If I had written this list a couple years ago, every title would have been urban fantasy or paranormal romance. I like ‘em gritty, but I’ve found a new love in fantasy and sci-fi this last year that has rather dominated my recommendations list. Regardless of genre, I tend to favor books with a speedy plot and immersive worldbuilding and #kissingbooks are 100 percent welcome.
The Fifth Season (2016 Hugo Award Winner for Best Novel) and The Obelisk Gate (2017 Hugo Award Finalist for Best Novel) by N.K. Jemisin
I’m cheating a little by including two books as a single pick here, but once you finish the first you’ll dive headlong into the second. The Fifth Season was my most recommended book in the last year.
Love fantasy? Read The Fifth Season.
Love sci-fi? Read The Fifth Season.
Love twisted plots? Read The Fifth Season.
Basically, if you like to read, pick up this book.
Then immediately devour the sequel The Obelisk Gate, which is even more unputdownable (if that’s a thing). The prose and craft in these novels is top-notch, and the plot continued to fascinate me further with each page.
Ghostland: An American History in Haunted Places by Colin Dickey
I write gritty fantasy grounded in the real world. Ghostland is not fiction, at least not in the same sense of the teeming magic found in the Southwest that I write. This non-fiction title explores how ghost stories evolve over time and what those tales say about our shifting fears as a society. Ghostland doesn’t posit whether ghosts are real, but instead it focuses on what our perceptions of such phenomena say about who we are and what we believe. The ghost stories are pretty excellent, too. Continue reading
It’s Biography Week, which is a good time to read about the life of someone exceptional, someone notable for doing something heroic. (I also thoroughly enjoy reading about the lives of drunk musicians, hideous parents and reprehensible scofflaws, but we’ll save those for another occasion.)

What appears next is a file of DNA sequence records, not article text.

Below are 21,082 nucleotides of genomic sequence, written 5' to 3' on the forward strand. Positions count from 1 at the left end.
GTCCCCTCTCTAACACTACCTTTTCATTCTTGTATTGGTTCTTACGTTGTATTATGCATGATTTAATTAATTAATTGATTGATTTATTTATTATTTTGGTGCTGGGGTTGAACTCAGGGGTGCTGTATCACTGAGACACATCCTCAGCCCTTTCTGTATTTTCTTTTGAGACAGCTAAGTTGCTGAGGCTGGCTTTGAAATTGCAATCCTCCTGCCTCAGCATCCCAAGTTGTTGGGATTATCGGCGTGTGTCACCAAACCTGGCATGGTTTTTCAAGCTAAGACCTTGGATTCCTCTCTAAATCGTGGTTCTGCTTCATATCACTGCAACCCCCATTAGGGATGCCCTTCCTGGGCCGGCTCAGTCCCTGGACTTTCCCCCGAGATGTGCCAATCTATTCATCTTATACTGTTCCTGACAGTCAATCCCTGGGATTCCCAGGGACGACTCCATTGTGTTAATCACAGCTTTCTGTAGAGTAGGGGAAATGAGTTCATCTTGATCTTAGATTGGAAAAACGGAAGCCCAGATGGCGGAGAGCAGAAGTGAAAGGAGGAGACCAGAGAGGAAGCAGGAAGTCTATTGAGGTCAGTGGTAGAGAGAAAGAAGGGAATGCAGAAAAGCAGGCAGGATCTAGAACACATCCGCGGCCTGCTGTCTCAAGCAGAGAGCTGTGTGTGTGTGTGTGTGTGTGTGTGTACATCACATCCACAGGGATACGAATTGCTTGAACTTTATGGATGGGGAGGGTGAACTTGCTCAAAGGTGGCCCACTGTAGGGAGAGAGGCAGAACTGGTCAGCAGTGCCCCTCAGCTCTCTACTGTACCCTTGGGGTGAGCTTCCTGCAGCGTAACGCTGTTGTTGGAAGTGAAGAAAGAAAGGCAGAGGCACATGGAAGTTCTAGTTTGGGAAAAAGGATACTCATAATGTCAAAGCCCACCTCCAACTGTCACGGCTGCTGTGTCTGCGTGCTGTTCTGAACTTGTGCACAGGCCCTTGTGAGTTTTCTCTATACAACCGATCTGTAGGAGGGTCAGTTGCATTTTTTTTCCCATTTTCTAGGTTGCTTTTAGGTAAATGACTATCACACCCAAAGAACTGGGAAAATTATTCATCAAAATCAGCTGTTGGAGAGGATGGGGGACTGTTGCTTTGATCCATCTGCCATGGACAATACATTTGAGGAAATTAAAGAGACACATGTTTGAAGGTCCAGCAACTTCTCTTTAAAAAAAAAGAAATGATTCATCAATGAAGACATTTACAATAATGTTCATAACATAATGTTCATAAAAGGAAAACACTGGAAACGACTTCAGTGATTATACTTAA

We feature three fine editions of books that contain the stories of people who inspired other people.
Dear Mrs. Parks: A Dialogue with Today’s Youth by Rosa Parks
Lee & Low, 1996. First Edition, signed by Rosa Parks!
This is not, strictly speaking, a biography or memoir, but in her responses to questions from young people, Ms. Parks relates her experiences as a key figure in the civil rights movement from her initial 1955 bus protest on and how those experiences shaped her life. Her bold action taken on a bus in Montgomery not only inspired legions to join the civil rights movement, but it also continues to inspire Americans both young and old.
This book, signed and dated 11/24/96 by the great American icon, is priced at $250. Continue reading
Editor’s Note: We are pleased to welcome Tim Bauerschmidt and Ramie Liddle to two of our locations in just a few weeks! They’ll stop by our Northwest Highway location in Dallas on Monday, May 8 at 7p.m. CST to discuss their new book, Driving Miss Norma. 90-year-old Norma Bauerschmidt was diagnosed with endometrial cancer in 2015. Instead of having a difficult procedure and following through with chemotherapy, she decided to hit the road with her son and daughter-in-law. Her adventures were chronicled by the pair through pictures and blog posts, and she became a Facebook phenomenon. Although she passed away in 2016, she taught us all that saying “Yes” to life is the best way to live. We hope to see you at the Dallas event! If you can’t make it to the Dallas location, Tim and Ramie will also stop by our Marietta location in the Atlanta, Georgia area on May 16 at 7 p.m. EST. In the meantime, we asked them to share some of their favorite books with us in our Books Authors Read blog series – enjoy!